Following a Cirque du Soleil performer on her Cedar Rapids homecoming performance in "Corteo"

 

CEDAR RAPIDS — Michael and JoAnn Cervantes have traveled to New Orleans, Connecticut, Canada, Germany and England to see their daughter, Erin, perform her circus artistry with various troupes.

This week, the circus has come to town.

The “extremely proud” parents will have a short commute from Bertram to downtown Cedar Rapids to watch Erin, 39, swing from a chandelier and spin in a metal Cyr hoop every day, as part of Cirque du Soleil’s “Corteo” extravaganza in the U.S. Cellular Center arena. The show launched Wednesday and continues through Sunday, with a total of seven performances.

JoAnn Cervantes, who has been baking cookies and cupcakes for Erin and her show family, will be holding her breath as her lithe and limber daughter twists and turns for 6.5 minutes high above the stage — with no net underneath.

It’s all in a day’s work for Erin and the other three aerialists who will dance their way through three chandeliers draped with 4,000 acrylic beads over a metal infrastructure. The women will grab the bars and beads with their hands, legs and feet as the elaborate structures rise 19 feet in the air, twirling and moving from side to side.

Shortly thereafter, Erin will return to the stage with her hands and feet planted inside a metal hoop spinning on the ground like a gyroscope.

 
 
 

Long before the glitz and glamour unfolds for the spellbound audiences, the space backstage is abuzz with activity.

Acrobats jump on the show’s large metal-framed beds with trampoline mattresses. Sewing machines whir in a nearby room as the costume crew stitches, mends, irons and steams elaborate costume pieces. They also keep the makeup cabinet stocked with base colors, eye shadows, rouge, sponges and other tools of the trade, and a shoe specialist keeps the footwear performance-ready.

Between the stage and loading docks lies a row of six washers and two dryers for the daily upkeep of clothing and costumes. Behind the machines, one cast member works out on a huge treadmill while another grabs an upright apparatus to maintain his upper body conditioning.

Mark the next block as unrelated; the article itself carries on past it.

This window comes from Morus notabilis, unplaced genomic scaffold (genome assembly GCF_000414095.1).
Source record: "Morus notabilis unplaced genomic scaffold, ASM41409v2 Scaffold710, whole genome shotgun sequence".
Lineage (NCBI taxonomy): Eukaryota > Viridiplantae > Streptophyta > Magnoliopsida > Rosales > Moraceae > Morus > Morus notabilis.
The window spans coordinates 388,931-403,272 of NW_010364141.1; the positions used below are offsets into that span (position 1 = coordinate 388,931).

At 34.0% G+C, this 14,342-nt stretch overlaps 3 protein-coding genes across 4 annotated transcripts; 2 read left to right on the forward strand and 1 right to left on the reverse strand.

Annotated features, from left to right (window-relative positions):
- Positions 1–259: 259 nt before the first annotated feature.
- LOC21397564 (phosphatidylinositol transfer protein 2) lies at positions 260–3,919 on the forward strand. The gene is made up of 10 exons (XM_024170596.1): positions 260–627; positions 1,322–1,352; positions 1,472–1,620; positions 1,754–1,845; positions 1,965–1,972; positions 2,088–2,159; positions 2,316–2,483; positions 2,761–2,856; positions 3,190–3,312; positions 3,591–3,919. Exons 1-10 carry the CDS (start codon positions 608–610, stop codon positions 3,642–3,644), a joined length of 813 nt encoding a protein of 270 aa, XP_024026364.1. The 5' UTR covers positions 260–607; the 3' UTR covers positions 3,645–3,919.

Technicians and crew members are working through their own opening night checklists.

 
 

Clad in workout wear, Erin Cervantes arrived at the arena at 1:25 p.m. Wednesday to begin stretching first with resistance bands, then on floor mats tucked offstage. At 2 p.m., she and her three castmates and one understudy reported to center stage so the chandeliers could be set at the proper heights for each woman’s reach. With the structures hovering low to the ground, the aerialists climbed aboard to get a feel for the performing space.

Thirty minutes later, the chandeliers swung into their places offstage, and a group of acrobats moved through their rehearsal, snapping a couple of selfies along the way.

The huge visual and aural production is packed into 700 road cases and loaded onto 20 semis to travel from city to city. The costumes alone fill 1.5 semis.

Crew members outnumbers cast, 58 to 52, representing 22 nationalities in all. Even the six musicians speak four different native languages. While everyone else calls the adjacent DoubleTree by Hilton home for the week, Erin Cervantes has the luxury of sleeping in her own bed, snuggling her 18-year-old cat, Simon, and filling up on home cooking like barbecued chicken, baked beans and deviled eggs.

 
 
 

She arrived at 1 a.m. Monday from the previous gig in St. Louis. By 8 a.m. Tuesday, was on the air at the KZIA-FM 102.9 radio station in southwest Cedar Rapids. After a quick stop at home for a Gazette interview and photos — complete with cookies and cat snuggles — she and her folks were heading to the store to prepare a brunch for some of Erin’s castmates.

Mike and JoAnn Cervantes are happy to return the food favors, since they’ve eaten lots of international cuisine with the cast on other stops. The couple are known to the group now.

“If we go backstage, everybody will say hi to us,” Mike Cervantes said. “After a while, they know who we are. We’ve had lunch with the cast. We’ve had food that we never thought we’d have,” like oxtail, duck and rabbit.

It’s a life Erin didn’t imagine when she moved to Los Angeles in 2002, and five years later followed a friend to a circus class on a whim. But she grew up immersed in the performing arts, with her father being a longtime high school drama director and actor on local stages.

“Always being in the theater with him from a very early age, it was just really normal — a very comfortable place for me to be — in the theater,” Erin Cervantes said. “I just had to figure out where I fit in within the performing world. And for some reason, it was the circus.”

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